A guest post by Anne Stine, one of our Hubbard Fellows:
I had a pretty good foundation in forest ecology leaving graduate school, but I’ve really developed my forb and grass ID skills since starting work here in Wood River. Prairie ecology has grown on me. I was trying to explain it to a forest-loving friend: once you know the local plants, (that is, you see their uniqueness and their ecological and historical roles), you get a better feel for a place.
One of my favorite stewardship tasks is harvesting native seeds. The best assignments are for hard to find plants that require some knowledge of their life history to locate. I really enjoy the scavenger hunt and foraging aspects of searching for less widely distributed species. I also had one of my major botanical victories seed harvesting on the prairie.
I was driving around, looking for Canada milkvetch (Astragalus canadensis), when I spotted a familiar stalk sticking up in the pasture. I remembered it as a plant that had ridden shotgun in the truck with my field supervisor for a few weeks- clearly someone had harvested it. I just didn’t know what it was. Its flowers were now gone, only the long brown stalks and seed heads remained. The leaves looked like a cross between a strawberry and a prairie rose (Rosa arkansana). I collected the seeds and took the stalks home to identify. I was excited to discover that the plant in question, tall cinquefoil (Potentilla arguta), is indeed in the rose family! Ecologists find their thrills where they may…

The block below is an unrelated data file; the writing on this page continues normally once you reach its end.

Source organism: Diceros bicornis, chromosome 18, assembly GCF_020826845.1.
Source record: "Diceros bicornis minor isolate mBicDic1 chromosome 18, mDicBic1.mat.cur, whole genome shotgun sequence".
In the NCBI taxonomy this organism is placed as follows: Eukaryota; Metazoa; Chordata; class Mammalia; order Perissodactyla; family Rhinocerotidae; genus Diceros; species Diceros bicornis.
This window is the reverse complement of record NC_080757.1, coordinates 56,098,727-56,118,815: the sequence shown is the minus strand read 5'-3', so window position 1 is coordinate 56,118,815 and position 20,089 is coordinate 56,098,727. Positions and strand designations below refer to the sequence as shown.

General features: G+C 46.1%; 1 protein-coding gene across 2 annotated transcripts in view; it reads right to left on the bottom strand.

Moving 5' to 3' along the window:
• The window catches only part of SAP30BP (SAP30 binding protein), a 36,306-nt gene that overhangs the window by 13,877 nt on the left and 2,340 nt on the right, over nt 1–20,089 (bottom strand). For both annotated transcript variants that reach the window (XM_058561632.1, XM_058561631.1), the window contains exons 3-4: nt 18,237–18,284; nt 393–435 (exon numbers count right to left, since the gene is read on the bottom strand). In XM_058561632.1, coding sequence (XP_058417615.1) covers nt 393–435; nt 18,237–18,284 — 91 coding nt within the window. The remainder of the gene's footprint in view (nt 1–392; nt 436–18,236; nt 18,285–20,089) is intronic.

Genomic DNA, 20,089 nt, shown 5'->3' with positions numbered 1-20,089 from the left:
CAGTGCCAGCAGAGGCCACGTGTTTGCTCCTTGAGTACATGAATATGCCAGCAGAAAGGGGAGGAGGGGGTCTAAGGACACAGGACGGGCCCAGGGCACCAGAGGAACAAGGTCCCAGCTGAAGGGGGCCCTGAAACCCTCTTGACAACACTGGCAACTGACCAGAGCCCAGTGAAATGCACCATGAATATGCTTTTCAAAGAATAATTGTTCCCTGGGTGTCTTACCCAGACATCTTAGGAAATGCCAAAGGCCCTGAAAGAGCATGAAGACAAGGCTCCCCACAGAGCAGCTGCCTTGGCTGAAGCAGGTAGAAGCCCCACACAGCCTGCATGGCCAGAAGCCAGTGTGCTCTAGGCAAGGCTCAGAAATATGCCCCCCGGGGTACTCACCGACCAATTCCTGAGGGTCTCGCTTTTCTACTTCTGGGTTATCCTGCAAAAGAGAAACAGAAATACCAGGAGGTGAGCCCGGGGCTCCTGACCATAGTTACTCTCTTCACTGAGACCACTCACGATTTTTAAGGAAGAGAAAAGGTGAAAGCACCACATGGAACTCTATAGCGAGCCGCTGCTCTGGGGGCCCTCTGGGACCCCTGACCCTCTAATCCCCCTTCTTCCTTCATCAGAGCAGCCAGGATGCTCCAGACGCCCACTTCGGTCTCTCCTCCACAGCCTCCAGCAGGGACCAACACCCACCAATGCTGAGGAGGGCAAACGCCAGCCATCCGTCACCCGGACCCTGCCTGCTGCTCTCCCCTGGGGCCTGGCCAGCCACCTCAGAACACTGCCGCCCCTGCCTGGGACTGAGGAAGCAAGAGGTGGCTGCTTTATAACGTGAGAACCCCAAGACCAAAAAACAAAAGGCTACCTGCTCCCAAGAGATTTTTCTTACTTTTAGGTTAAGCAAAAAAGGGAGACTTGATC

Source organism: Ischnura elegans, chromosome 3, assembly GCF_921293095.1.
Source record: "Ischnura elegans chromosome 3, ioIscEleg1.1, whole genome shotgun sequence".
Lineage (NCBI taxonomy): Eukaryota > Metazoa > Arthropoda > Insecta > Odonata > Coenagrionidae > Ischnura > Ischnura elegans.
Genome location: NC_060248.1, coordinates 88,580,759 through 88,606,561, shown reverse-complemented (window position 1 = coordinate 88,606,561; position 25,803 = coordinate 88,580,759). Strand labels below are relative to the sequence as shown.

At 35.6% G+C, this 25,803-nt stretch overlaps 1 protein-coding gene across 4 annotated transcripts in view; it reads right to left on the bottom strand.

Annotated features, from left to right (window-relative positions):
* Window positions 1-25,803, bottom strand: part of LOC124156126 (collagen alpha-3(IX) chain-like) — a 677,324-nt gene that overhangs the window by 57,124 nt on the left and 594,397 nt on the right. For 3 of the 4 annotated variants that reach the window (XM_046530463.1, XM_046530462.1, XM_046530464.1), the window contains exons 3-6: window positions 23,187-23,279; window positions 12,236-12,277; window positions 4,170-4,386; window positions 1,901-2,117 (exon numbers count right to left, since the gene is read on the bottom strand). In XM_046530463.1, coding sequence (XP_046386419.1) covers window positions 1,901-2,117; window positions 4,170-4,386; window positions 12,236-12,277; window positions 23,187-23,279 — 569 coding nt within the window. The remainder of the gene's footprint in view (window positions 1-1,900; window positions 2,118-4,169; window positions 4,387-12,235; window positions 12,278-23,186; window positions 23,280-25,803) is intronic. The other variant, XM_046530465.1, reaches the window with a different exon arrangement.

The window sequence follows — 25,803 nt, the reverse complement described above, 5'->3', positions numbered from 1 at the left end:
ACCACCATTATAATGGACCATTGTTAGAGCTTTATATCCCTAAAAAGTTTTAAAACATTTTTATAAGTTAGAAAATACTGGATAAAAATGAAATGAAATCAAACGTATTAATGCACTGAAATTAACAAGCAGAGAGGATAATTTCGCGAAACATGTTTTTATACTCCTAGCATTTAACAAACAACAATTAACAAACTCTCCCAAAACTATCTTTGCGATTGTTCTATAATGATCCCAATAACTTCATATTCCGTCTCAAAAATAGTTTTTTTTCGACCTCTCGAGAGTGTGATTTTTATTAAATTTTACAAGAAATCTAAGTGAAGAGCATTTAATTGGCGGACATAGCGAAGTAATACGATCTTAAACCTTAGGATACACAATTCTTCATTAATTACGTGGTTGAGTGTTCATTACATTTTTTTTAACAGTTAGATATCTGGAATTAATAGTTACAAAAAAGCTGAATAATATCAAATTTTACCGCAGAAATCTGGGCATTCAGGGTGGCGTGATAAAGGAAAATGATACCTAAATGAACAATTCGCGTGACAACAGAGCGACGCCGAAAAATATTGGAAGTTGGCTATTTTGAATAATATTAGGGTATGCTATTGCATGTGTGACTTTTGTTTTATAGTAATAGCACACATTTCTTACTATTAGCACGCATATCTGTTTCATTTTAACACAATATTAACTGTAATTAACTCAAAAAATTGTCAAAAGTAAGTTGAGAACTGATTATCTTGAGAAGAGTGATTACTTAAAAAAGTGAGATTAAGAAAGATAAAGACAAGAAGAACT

As a natural history geek, I can’t help but delight in picking up random facts about prairie plants. For example, rocky mountain bee plant (Cleome serrulata) is a glorious nectar source for pollinators in mid-summer. Doves eat the seeds in the fall. Its leaves and seeds were also eaten by some Native Americans, “in spite of its strong smell” (“Grassland plants of South Dakota and the Northern Great Plains”, Johnson & Larson 1999). It takes all kinds, the authors seem to say. I didn’t find the odor especially displeasing, but evidently even botanists have personal opinions.
Foxglove penstemon (Penstemon digitalis) is one plant whose smell I do find distasteful, and its fragrance garnered no mention. This wildflower is not widespread, but neither is it difficult to find. You smell it before you see it. Interestingly, it’s the seed heads and red stalks that stink, not the flower. I left a bucket in the cab of the truck while I harvested other things, and when I came back the cab was filled with flies. They followed the bucket to the truck bed when I moved it.
Most of the seeds we collect this year will be used in over-seeding projects, intended to increase the diversity of prairies we manage. Over-seeding is one strategy we can use to boost a site’s forb population without tearing up the prairie and starting over. Building a native seed bank of local ecotypes is a useful technique to increase your chances of success in prairie restoration. It’s not bad work either, if you can get it.